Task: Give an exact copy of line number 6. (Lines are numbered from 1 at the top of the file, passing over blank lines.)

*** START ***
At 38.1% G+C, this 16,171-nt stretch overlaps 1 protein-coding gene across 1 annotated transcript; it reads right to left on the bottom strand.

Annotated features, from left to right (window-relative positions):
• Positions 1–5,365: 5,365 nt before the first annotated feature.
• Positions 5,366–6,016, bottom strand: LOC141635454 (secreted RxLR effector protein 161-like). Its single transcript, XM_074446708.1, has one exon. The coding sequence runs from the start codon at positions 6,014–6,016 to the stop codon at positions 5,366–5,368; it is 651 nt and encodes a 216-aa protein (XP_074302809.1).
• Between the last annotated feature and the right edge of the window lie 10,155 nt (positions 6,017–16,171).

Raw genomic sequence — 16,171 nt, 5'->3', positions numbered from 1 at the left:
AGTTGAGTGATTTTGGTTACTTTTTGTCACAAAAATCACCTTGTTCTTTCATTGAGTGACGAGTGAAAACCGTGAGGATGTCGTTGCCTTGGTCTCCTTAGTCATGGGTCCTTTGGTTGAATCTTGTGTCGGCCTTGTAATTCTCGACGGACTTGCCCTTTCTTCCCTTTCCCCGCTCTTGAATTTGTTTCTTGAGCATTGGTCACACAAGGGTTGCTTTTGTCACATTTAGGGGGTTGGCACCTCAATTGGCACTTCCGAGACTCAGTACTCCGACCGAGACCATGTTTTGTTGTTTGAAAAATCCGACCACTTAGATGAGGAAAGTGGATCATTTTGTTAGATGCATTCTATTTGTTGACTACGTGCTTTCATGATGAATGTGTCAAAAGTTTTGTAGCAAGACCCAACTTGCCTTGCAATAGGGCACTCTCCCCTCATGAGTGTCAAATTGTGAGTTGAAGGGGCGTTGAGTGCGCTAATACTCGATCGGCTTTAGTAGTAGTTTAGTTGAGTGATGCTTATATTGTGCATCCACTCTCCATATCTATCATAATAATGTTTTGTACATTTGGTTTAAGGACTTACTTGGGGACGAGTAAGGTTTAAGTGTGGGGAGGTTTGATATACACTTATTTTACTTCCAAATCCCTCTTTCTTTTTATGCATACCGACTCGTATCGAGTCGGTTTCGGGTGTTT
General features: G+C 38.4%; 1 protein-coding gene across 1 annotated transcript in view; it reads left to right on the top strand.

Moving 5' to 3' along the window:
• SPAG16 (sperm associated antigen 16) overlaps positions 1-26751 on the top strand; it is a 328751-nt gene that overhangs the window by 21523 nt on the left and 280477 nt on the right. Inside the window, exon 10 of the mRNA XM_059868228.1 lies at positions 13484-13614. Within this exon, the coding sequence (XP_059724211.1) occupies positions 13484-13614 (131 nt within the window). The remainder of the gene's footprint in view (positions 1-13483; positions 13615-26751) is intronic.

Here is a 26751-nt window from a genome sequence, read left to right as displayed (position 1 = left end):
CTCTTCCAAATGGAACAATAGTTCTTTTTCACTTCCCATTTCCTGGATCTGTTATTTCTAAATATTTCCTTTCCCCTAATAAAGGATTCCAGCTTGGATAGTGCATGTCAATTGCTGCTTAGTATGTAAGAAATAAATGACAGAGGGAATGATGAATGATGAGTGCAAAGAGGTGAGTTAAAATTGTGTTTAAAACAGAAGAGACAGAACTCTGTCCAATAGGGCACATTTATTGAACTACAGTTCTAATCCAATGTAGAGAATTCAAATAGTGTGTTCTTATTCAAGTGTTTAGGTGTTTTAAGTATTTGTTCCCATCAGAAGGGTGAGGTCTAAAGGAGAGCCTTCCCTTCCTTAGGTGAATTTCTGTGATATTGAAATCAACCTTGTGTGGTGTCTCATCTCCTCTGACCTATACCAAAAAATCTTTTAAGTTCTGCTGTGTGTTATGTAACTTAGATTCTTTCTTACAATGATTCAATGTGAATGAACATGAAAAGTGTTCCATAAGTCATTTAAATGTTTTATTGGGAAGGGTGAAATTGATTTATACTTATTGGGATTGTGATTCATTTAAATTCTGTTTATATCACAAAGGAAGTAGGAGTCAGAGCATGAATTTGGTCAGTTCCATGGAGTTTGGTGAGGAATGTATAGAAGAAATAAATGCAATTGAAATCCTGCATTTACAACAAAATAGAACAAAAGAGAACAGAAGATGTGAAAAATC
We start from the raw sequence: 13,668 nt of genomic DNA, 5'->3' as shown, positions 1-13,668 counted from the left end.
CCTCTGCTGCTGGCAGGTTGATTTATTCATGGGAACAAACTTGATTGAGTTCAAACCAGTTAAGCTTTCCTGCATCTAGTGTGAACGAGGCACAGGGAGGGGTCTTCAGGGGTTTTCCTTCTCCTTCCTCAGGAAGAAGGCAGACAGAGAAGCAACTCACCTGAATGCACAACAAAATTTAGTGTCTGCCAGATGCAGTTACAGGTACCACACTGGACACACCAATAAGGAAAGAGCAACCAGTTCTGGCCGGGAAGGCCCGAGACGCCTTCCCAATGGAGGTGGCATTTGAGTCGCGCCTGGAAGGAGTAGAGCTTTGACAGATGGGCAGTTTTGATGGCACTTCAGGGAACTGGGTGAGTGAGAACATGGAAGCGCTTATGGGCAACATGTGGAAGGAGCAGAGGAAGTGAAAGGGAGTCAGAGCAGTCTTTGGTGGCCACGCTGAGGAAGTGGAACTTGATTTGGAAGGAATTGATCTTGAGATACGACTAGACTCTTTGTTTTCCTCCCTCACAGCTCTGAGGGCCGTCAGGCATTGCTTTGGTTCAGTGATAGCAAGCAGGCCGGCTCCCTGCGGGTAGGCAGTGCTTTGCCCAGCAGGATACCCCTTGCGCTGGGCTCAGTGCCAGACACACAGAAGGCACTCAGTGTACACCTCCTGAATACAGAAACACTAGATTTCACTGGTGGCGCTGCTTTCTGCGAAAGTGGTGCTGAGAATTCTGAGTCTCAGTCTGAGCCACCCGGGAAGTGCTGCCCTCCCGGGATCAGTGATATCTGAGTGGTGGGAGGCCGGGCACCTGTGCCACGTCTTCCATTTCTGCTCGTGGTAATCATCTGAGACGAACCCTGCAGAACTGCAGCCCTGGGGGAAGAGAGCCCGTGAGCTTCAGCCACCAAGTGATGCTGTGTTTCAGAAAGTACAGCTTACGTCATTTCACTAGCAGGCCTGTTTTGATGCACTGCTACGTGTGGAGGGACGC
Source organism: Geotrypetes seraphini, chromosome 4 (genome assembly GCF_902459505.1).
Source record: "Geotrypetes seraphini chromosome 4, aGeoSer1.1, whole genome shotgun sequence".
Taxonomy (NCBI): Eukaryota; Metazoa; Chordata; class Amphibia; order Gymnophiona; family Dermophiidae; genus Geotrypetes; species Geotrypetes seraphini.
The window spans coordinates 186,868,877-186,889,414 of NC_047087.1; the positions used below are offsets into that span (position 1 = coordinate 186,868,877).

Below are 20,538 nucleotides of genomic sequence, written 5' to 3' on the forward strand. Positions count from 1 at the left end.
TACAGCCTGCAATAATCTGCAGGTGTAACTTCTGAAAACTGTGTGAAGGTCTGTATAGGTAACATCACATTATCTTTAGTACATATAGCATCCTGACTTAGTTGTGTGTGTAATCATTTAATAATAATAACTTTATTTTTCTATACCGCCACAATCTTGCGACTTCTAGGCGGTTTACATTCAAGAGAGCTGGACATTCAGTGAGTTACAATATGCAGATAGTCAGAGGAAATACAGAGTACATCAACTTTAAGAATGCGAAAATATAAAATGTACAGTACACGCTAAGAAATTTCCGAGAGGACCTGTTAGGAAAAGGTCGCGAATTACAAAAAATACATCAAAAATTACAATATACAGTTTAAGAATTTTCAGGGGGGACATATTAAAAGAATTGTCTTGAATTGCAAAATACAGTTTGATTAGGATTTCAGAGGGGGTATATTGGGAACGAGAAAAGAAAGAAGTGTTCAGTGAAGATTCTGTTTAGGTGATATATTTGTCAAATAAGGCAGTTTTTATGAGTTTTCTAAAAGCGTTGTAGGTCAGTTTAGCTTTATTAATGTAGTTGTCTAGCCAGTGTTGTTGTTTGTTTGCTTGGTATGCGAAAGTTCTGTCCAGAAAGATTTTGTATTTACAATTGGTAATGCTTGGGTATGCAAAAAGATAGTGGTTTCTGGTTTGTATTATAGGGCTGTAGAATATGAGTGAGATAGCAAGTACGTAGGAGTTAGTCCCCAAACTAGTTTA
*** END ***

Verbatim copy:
Raw genomic sequence — 16,171 nt, 5'->3', positions numbered from 1 at the left: